One cannot help but wonder what the pitch meeting for writer/director Joe Carnahan’s new action flick “The Grey” sounded like.
Carnahan: “Liam Neeson versus a pack of wolves.”
Producers: “That’s all we need to know. You’re going to Hollywood.”
Regardless of the simplicity of said synopsis (much less the similarities of pitch meetings to “American Idol” auditions, apparently), the fact that Carnahan got a green light is excellent news for moviegoers as “The Grey” is a no-holds-barred, testosterone-fueled thrill ride. Surprisingly, it is also emotionally resonant and theoretically profound.
“The Grey,” which is now playing at movie theaters throughout the Valley, begins at an oil refinery in Alaska. Neeson plays John Ottway, a man who has been hired by the refinery to keep bears, canines and other wild beasts from attacking the oil workers, who endure grueling 5-week shifts 24/7 before having about 2 weeks off for vacation.
One group of men heading back home, including John, encounter a brutal storm, causing the plane to crash in the Alaskan tundra. All on board are killed except for eight survivors who – battling mortal injuries, biting cold and ravenous hunger – are relentlessly hunted and pursued by a vicious pack of rogue wolves.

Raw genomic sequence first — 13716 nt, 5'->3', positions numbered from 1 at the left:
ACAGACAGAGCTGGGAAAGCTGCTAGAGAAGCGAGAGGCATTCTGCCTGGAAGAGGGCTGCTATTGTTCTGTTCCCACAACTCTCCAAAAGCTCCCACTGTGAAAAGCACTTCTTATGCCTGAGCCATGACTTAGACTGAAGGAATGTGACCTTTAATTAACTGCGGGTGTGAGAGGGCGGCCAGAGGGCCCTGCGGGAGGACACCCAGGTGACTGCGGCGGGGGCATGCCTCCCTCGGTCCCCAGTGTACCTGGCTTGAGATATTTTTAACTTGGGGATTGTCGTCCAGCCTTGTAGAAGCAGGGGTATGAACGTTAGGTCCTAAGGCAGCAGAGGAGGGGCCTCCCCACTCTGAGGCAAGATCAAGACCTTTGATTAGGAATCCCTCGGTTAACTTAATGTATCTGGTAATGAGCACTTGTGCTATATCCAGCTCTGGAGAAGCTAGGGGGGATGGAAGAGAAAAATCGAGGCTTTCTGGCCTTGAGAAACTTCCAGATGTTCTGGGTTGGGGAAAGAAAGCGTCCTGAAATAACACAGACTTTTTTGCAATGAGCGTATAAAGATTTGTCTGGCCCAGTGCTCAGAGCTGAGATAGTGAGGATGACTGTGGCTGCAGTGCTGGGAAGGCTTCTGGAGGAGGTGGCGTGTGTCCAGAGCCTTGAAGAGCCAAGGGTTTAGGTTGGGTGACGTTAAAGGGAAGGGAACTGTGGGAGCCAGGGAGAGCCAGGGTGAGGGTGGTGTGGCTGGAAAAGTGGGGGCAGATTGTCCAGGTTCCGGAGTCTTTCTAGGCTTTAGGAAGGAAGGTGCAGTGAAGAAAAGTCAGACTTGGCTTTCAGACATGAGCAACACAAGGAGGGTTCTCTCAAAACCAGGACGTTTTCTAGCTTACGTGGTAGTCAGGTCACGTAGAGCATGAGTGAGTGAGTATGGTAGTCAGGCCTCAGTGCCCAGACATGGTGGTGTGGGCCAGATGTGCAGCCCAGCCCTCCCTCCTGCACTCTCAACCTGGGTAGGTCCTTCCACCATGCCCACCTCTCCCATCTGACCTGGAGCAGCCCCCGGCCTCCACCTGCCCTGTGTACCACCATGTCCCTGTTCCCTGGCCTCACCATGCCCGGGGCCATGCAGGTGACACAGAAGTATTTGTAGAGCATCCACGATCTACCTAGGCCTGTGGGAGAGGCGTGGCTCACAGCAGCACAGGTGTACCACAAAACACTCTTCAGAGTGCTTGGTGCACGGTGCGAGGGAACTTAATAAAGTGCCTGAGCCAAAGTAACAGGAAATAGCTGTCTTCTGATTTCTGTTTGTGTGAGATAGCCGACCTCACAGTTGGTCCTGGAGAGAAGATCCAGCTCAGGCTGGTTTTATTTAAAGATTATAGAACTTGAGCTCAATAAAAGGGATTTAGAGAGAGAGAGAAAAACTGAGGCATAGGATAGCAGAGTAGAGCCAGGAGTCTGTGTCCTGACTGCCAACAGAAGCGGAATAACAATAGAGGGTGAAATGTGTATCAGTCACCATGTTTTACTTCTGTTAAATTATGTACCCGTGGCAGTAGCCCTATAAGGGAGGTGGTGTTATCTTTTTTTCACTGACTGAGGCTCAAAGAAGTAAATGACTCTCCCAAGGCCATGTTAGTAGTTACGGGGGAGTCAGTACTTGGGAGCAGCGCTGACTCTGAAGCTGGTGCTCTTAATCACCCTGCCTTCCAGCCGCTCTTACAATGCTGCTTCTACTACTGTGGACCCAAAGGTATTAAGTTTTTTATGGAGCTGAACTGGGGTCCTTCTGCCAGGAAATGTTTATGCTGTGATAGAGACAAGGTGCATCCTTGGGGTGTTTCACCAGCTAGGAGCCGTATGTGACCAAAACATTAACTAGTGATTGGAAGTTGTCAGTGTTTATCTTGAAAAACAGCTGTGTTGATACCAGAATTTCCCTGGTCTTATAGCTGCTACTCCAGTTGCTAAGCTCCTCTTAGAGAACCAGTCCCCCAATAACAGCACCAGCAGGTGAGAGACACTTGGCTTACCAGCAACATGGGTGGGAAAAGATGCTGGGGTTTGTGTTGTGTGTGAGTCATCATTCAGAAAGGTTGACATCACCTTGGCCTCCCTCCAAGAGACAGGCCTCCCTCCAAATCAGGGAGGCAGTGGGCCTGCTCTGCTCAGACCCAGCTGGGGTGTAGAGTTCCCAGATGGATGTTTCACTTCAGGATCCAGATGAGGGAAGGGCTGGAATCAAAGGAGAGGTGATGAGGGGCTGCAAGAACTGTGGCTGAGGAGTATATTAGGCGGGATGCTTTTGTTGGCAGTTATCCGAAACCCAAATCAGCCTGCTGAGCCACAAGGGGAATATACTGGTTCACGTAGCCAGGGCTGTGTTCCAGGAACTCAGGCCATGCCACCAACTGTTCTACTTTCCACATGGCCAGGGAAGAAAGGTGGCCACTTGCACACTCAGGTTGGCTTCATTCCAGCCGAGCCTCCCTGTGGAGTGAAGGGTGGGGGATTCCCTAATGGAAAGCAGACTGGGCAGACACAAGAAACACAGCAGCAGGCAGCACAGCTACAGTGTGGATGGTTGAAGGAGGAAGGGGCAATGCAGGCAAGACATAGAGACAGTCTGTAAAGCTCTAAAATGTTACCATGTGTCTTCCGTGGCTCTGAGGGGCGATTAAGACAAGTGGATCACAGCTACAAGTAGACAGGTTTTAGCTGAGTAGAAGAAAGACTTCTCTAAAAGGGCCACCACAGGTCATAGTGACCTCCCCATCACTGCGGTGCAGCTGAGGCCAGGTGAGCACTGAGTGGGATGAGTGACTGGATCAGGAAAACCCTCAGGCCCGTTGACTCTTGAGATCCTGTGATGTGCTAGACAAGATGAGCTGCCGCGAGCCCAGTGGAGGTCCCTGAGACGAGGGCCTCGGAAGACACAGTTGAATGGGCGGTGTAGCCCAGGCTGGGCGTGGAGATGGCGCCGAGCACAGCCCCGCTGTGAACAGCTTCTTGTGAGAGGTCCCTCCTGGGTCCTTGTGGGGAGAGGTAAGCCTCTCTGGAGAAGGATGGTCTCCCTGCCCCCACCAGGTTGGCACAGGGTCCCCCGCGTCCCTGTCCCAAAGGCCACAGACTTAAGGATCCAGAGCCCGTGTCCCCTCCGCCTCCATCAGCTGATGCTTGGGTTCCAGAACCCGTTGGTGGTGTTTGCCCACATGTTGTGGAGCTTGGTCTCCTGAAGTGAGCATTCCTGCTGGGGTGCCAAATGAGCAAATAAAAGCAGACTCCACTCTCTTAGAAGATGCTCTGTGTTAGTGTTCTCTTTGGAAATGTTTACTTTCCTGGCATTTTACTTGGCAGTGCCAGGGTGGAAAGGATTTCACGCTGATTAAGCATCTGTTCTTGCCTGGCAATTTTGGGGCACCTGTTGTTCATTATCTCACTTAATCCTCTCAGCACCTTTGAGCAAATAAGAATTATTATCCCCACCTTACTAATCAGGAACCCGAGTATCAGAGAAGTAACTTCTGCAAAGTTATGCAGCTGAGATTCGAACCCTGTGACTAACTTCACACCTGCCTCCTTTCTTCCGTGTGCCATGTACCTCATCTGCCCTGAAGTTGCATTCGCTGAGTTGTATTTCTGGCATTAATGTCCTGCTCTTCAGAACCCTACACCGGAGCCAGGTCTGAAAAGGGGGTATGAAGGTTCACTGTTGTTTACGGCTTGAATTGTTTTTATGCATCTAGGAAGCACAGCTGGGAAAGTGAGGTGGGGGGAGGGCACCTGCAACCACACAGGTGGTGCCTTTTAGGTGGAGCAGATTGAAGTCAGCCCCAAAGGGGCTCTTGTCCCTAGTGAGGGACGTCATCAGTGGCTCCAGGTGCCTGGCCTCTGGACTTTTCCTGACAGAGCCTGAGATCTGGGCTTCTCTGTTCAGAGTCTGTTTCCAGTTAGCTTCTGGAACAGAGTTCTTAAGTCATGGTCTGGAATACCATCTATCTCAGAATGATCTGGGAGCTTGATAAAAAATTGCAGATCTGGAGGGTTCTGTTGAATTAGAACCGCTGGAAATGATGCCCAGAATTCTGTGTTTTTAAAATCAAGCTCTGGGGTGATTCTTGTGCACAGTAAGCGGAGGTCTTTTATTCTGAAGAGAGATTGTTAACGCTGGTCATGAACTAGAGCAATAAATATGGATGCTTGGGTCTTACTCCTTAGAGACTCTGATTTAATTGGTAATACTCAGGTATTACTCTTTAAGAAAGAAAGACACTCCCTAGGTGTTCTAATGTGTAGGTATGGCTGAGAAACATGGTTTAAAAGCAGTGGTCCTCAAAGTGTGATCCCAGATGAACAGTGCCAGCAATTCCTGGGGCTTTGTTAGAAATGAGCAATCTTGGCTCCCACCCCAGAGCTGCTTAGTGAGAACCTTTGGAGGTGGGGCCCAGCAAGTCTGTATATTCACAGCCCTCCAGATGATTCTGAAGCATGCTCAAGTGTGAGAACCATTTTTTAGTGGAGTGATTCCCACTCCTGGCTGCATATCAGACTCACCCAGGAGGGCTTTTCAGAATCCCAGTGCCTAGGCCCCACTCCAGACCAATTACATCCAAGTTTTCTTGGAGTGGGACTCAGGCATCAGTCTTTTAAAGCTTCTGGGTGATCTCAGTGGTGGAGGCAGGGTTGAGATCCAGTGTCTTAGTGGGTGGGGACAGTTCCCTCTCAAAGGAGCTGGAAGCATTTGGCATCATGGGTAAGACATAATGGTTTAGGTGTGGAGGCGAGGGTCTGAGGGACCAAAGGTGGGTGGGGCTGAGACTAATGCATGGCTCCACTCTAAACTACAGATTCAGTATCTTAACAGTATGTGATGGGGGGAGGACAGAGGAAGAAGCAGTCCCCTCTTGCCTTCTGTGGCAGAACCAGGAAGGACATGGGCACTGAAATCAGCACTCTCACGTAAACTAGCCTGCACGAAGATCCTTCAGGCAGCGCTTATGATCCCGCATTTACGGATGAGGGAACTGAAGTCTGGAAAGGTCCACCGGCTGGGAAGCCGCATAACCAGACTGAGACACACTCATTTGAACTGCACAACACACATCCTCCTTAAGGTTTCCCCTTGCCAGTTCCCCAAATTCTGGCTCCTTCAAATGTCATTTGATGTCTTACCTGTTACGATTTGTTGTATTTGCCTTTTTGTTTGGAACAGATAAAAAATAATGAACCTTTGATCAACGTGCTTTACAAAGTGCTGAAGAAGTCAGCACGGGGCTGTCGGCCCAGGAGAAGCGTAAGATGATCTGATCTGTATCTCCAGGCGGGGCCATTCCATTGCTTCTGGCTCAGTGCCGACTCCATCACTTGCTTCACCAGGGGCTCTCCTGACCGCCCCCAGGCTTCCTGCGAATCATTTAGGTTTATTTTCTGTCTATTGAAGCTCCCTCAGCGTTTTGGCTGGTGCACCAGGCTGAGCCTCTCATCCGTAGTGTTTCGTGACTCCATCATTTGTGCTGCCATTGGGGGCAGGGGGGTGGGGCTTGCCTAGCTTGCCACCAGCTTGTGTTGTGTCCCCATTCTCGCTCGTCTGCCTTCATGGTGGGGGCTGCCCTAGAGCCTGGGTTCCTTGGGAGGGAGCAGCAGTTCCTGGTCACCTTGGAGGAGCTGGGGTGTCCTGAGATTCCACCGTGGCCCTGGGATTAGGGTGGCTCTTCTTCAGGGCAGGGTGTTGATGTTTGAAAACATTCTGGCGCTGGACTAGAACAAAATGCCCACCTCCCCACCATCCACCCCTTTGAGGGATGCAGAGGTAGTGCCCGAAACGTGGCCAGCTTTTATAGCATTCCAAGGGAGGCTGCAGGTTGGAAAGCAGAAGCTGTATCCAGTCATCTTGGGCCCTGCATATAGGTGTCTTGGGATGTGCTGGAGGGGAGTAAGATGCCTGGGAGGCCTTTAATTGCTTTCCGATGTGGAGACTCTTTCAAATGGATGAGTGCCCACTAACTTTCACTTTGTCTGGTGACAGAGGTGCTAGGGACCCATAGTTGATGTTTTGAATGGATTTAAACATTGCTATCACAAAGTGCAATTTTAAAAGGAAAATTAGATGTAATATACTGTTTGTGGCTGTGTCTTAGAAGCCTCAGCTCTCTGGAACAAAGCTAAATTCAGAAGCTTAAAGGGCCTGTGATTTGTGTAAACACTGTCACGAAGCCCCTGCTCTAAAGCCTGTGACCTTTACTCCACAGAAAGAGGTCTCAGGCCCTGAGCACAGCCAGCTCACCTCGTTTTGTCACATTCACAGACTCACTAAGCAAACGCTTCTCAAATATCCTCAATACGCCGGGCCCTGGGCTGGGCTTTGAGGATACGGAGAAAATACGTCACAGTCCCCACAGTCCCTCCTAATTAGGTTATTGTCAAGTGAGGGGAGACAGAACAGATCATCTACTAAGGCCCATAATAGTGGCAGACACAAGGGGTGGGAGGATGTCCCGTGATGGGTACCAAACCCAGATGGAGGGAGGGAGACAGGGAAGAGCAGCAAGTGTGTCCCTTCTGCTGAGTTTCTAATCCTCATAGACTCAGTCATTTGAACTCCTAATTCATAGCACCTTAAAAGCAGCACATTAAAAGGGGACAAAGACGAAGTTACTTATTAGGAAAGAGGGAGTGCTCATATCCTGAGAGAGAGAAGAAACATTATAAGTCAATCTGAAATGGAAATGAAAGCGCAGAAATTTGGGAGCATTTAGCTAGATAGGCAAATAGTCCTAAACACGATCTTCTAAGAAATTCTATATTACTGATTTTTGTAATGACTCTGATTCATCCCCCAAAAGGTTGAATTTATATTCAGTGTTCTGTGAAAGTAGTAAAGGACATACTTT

It probably goes without saying that “The Grey” quickly turns into an exercise of the classic nursery rhyme “Ten Little Indians.” In other words, one by one, the survivors get eaten alive by the wolves. However, each one of them refuses to go down without a fight, making for a series of exceptionally entertaining exits.
And as predictable as it might be, “The Grey” still finds a way to ratchet up the suspense. There is no better example of this than when a survivor played by Dermot Mulroney attempts to shimmy across a rope from a cliff into the ominous great beyond. The outcome is inevitable, of course, but the tense manner in which Carnahan sets up the scene salvages the sheer amusement of it all.
Yet, “The Grey” is about much more than just a bunch of wolves tearing these men limb from limb. First are foremost, this is a story about the struggle to survive amidst some spectacularly dire circumstances. It is in that struggle that we not only empathize with these doomed characters but also learn a thing or two about human existence from them.
After all, coming face-to-face with a wolf that is desperate to maintain his territory is essentially staring death straight in the eye. Such moments (and, remember, we have got eight of them here) afford us a glimpse of life that is as close to enlightenment as possible. On the other hand, “The Grey” is also just a whole lot of manly fun.
“The Grey” (R – 117 minutes) is now playing at movie theaters throughout the Valley. Visit FirstLook.com for specific showtimes and locations.